Cornel West, Bernie Sanders, Jim Hightower among speakers

This year’s line-up of progressive orators will include noted activist and author Prof. Cornel West, Vermont’s democratic socialist Sen. Bernie Sanders, populist radio host Jim Hightower, Congressman Dennis Kucinich, 9 to 5 founder and author Ellen Bravo, investigative journalist Greg Palast, author and TV host Thom Hartmann, former congressman Dave Obey, Wisconsin’s new candidate for the U.S. Senate, Rep. Tammy Baldwin, local public-employee union leaders, and family farmer Tony Schultz, who electrified a rally at the State Capitol with his speech in support of the workers’ struggle against Walker’s bill to deprive public workers of their voice.

Virtually all off the leading speakers have become increasingly harsh about their disappointment with the Obama administration, most recently with its approval of the hazardous Keystone XL pipeline through the U.S. and Canada , suspension of some key environmental rules, concessions to Republicans on Social Security, Medicare and Medicaid, and a too-modest jobs bill that does not measure up to Obama’s powerful rhetoric.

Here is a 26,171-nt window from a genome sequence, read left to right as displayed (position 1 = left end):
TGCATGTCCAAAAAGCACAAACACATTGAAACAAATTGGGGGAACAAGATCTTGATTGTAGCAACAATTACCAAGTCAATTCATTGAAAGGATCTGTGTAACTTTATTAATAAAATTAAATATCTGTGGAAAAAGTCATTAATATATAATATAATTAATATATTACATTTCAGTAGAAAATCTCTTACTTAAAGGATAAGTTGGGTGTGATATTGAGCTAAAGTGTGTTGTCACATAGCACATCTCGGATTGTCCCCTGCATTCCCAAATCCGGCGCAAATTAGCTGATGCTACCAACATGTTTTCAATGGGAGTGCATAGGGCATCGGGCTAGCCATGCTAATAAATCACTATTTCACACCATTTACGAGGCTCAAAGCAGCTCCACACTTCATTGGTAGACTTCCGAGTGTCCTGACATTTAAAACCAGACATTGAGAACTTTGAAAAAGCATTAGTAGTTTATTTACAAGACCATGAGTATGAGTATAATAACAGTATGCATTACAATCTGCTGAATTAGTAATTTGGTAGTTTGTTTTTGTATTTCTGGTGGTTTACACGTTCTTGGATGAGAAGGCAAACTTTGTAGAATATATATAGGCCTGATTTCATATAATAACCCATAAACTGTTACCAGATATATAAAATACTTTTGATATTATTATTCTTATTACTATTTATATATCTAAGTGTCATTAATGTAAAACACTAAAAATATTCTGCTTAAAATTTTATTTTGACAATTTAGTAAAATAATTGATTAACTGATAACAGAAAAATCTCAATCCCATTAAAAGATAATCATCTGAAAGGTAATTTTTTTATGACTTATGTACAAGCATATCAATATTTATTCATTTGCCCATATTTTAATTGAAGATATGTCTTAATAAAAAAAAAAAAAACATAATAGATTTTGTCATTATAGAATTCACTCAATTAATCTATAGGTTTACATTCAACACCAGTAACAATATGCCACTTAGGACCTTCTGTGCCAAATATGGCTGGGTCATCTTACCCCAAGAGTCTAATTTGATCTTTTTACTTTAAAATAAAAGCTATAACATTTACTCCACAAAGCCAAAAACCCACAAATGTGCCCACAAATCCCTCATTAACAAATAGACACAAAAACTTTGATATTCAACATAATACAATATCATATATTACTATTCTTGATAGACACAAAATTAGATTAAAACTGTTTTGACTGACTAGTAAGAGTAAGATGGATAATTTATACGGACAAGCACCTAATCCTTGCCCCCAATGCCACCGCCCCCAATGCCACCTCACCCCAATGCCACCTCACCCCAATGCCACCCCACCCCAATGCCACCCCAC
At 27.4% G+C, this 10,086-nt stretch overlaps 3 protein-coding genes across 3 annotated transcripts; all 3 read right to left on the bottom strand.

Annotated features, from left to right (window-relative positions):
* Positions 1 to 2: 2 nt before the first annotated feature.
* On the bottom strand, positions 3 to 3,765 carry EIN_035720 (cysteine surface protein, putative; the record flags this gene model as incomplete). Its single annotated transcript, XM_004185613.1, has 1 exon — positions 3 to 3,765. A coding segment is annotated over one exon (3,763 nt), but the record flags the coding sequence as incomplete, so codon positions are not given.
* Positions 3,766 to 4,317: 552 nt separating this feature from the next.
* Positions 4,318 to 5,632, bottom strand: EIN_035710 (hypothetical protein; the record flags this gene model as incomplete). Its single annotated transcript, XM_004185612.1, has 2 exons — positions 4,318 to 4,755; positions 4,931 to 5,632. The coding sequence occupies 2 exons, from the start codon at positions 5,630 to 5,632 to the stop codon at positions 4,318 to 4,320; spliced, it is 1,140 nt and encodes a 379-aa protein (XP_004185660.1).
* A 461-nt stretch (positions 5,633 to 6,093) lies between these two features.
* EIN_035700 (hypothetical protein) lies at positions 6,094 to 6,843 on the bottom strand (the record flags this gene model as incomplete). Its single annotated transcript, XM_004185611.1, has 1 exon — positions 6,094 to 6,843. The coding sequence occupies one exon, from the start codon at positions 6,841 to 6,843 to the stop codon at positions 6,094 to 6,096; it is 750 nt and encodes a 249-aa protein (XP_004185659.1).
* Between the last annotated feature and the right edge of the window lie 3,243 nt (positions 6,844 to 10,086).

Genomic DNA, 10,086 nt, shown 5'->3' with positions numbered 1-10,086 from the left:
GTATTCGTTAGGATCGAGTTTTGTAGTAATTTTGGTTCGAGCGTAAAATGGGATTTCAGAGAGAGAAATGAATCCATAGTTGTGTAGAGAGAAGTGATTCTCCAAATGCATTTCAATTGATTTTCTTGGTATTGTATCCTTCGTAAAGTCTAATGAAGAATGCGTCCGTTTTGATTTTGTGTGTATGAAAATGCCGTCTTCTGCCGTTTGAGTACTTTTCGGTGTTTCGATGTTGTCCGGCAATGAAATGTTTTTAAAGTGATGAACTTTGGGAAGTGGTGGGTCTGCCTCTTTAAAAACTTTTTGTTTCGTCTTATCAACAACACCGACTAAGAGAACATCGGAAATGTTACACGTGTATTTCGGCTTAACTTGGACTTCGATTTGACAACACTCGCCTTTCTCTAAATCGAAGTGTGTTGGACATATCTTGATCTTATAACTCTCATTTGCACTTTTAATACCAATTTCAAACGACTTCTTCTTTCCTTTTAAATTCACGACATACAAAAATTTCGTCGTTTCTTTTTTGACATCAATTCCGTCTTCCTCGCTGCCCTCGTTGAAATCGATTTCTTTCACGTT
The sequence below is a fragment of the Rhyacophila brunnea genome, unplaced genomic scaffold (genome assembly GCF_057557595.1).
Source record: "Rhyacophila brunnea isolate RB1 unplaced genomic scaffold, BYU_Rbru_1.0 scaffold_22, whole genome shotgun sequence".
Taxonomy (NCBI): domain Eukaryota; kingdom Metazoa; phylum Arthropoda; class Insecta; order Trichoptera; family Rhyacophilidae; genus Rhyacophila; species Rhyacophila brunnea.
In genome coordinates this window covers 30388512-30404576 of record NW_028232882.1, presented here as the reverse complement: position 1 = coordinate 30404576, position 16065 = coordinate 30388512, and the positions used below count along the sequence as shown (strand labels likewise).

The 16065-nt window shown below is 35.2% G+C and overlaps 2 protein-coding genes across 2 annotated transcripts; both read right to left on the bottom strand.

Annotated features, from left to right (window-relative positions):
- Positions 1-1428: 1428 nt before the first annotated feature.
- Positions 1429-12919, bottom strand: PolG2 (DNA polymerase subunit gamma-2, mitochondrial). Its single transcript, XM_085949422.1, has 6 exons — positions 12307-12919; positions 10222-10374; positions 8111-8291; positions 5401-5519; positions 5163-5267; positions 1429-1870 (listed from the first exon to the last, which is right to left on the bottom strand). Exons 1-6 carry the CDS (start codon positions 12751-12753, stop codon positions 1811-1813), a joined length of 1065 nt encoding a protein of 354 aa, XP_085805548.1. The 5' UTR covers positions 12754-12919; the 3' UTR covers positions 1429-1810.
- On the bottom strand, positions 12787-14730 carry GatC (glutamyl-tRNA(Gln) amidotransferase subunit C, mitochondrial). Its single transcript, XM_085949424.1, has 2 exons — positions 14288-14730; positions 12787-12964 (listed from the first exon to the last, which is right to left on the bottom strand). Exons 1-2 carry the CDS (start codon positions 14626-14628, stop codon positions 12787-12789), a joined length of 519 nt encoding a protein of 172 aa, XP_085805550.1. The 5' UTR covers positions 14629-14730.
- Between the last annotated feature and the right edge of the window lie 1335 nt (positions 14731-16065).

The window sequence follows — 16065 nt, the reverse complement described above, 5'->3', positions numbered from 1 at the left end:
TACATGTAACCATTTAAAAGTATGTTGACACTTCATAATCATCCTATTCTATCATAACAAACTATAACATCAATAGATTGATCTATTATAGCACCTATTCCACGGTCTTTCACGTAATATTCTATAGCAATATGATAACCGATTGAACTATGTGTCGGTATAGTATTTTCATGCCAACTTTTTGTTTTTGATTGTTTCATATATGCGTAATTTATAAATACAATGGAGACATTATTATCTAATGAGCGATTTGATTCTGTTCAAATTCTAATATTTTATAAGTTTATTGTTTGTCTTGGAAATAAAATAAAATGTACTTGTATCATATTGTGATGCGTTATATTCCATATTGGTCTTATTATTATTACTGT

Festival organizer Ed Garvey sees this year’s 10th anniversary celebration as honoring and emboldening the public-employee union members and increasing the heat from labor and the Democratic base on President Obama. Garvey warns that, unless Obama—who has taken guidance from Wall Street insiders and abandoned the populist anti-corporate rhetoric that helped him to win Wisconsin by 14 points in 2008—reverts to the fighting stance he took during his presidential campaign, he could lose the enthusiasm of his long-neglected Democratic base.

Garvey believes that only a much more forceful Obama stands between us and the presidency of Rick Perry or Mitt Romney. He hopes that Fighting Bob Fest will add fuel to a growing prairie fire of economic populism that will finally get Obama moving in a progressive direction.

“I think Obama has time to enlist the progressives, but he can't do it with namby-pamby cries for bi-partisanship when the Republicans are doing everything they can, every waking moment, to send Obama back to Harvard,” Garvey declared on his Fighting Bob blog. “It is time to fight for Social Security and Medicare. It is time to bring our troops home. It is time for leadership.”

With the huge gathering anticipated Saturday, “We have a chance to change the way our country is run. Let's do it!”

Roger Bybee is a Milwaukee-based freelance writer and University of Illinois visiting professor in Labor Education. Roger's work has appeared in numerous national publications, including Z magazine, Dollars & Sense, The Progressive, Progressive Populist, Huffington Post, The American Prospect, Yes! and Foreign Policy in Focus. More of his work can be found at zcommunications.org/zspace/rogerdbybee.